How Does The Donald Trump Administration Affect The Stock Market?

Summary

  • Stock ideas in 2017.
  • Companies with huge offshore cash.
  • The positive impact of Trump tax reform plan.

President Donald Trump inauguration has caused millions of protesters taken to the street to rally against the new U.S. president. It is also a day of celebration where the Dow hit 20,000 for the first time.

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Source: SCMP

During the first week of the Donald Trump presidency, the new U.S. president wasted no time in withdrawing from the Trans-Pacific Partnership (TPP) and signs his first executive order to repeal Obamacare. Furthermore, he is also expected to renegotiate the North American Free Trade Agreement (NAFTA) and reform the current U.S. tax system. In this article, I share my analysis on how the Trump tax reform plan will create opportunities in the stock market.

1. Individual Tax Cut

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Source: HowMuch

President Donald Trump plans to lower the individual income tax. According to the tax breakdown structure above, the proposed Trump tax reform plan is to collapse the current (left) seven to three (right) tax brackets. For example, under single filer, the tax bracket for income between $91,150 to $112,500 will be reduced from 28 percent to 25 percent. With lower taxes, Americans will have more disposable income and growth in consumption. As such, this increased in consumption will increase corporate earnings, which lead to higher share price value of the individual stock.

However, it is argued that the Trump tax reform plan would only benefit the highest tax bracket with largest tax cut from 40 percent to 33 percent (7 percent tax cut). Instead, this tax reform plan could hurt the middle-class Americans whose income ranging from $112,500 to $190,150 which would see an increase in tax rate from 28 percent to 33 percent, as well as the lower income earners ranging from $0 to $9,275, would see an increase from 10 percent to 12 percent. It will be interesting to see how the final tax reform plan will turn out which is likely to have a positive impact on the stock market.

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2. Corporate Repatriation Tax Holiday

In a globalized economy, companies have business operations worldwide. If companies based in the U.S. were to bring their profits earned in other countries back to the home country, these profits are being taxed at a one-time rate of 35 percent.

For example, Company A is an apparel retailer based in the U.S. and plans to expand into France. Profits from their France business operations are placed into a bank account in France. If company A were to move their cash back to the U.S., they will have to convert the Euros into US dollars and transfer the profits to their U.S. bank account where their profits will be taxed at a rate of 35 percent. As a result, many American companies did not bring their overseas profits back to the U.S. and report as much of their profits offshore as possible to avoid U.S. tax. According to Joint Committee on Taxation (JCT), multinationals have roughly $2.6 trillion profits held offshore.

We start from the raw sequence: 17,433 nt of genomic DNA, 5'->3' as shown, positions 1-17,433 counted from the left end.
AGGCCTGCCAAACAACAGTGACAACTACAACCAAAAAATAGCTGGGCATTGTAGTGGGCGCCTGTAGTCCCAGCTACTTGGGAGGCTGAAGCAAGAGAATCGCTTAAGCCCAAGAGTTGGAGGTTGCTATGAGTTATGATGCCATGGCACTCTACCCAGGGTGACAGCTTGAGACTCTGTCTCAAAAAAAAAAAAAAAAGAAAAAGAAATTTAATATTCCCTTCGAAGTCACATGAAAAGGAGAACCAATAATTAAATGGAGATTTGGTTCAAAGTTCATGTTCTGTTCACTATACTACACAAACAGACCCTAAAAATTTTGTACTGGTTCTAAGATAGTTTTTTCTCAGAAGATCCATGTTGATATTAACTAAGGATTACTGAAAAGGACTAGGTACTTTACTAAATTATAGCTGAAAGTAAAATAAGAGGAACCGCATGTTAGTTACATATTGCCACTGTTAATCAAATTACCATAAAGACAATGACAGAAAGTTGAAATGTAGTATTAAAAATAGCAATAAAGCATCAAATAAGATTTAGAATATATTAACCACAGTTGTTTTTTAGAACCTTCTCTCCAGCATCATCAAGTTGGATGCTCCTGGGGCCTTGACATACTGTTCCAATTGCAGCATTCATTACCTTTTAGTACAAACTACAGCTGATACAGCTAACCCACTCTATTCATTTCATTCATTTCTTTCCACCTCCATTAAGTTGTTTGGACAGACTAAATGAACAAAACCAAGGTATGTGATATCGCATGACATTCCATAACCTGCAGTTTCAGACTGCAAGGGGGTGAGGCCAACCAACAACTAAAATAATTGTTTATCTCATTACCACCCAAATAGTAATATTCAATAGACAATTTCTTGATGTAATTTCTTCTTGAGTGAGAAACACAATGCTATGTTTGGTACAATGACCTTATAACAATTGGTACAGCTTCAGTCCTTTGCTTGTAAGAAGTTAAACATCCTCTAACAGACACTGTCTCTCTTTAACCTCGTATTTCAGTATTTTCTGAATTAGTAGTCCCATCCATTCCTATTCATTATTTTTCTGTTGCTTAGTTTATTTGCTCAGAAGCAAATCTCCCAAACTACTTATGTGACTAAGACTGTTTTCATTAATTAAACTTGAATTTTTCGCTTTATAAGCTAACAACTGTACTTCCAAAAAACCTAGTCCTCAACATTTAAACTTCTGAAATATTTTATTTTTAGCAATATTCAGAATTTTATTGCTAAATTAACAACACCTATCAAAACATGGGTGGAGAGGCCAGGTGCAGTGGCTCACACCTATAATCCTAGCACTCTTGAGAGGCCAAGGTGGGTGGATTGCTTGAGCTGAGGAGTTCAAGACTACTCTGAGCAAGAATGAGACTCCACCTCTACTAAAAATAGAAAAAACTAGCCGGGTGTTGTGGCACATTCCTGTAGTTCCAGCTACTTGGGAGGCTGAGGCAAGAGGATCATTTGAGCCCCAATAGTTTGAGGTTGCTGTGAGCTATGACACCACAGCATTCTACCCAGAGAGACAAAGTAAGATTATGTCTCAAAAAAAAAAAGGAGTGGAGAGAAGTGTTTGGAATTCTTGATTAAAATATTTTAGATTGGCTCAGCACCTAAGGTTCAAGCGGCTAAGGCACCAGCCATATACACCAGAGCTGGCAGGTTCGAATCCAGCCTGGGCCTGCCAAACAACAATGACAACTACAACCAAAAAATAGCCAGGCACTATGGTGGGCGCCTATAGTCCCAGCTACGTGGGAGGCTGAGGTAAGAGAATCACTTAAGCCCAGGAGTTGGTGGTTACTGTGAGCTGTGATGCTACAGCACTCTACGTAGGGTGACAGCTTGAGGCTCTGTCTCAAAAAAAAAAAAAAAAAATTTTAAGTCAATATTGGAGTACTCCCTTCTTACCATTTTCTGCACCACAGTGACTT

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Source: HowMuch

The table above shows the Fortune 500 companies with biggest offshore holdings. Apple hoards the largest amount of its total cash offshore followed by General Electric. President Donald Trump plans to create a tax holiday for American companies to bring their profits held in overseas back to the U.S by reducing the current tax rate of 35 percent to 10 percent.

With a lower tax rate, American companies are likely to repatriate their overseas profits. Although the proposed tax repatriation plan has not yet finalized, repatriation of overseas profits back to the home country will help boost the economy by allowing companies to use the offshore cash to reinvest in their businesses to create more jobs. However, evidence of the previous 2004 repatriation tax holiday shown that it had not only caused an increase in the budget deficit and had also failed to create jobs as companies did not use the repatriated profits to invest in U.S. jobs instead of for other purposes. If these American companies are not using the repatriated profits for jobs creation, what do they do with the huge piles of repatriated cash and what does this mean for investors?

3. Conclusion

With the huge cash balance sitting on the company’s balance sheet, the company’s management can use the cash to maximize shareholder value through the following ways:

  • Share buyback – Reduce the number of shares outstanding thus increasing earnings per share (EPS) and share prices.
  • Reinvestment – Use the cash to reinvest in the company’s business to achieve higher growth and earnings.
  • Dividend Payment – Rewards shareholder with special cash dividend payment.
  • Merger & Acquisitions – Acquire other companies to gain greater market share.

If the Trump tax reform plan is finalized, sourcing for companies with huge offshore cash and solid fundamentals might be a great investment opportunity.

If you want to learn more about how to analyze and value these Fortune 500 companies, click on the picture below to join our Free Value Investing Masterclass.

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Sam Shi Feng
Research Analyst, Mind Kinesis Value Investing Academy

Disclaimer: Please note that all information stated in this article is just for education purpose only and should not be used as any form of recommendation or advice.

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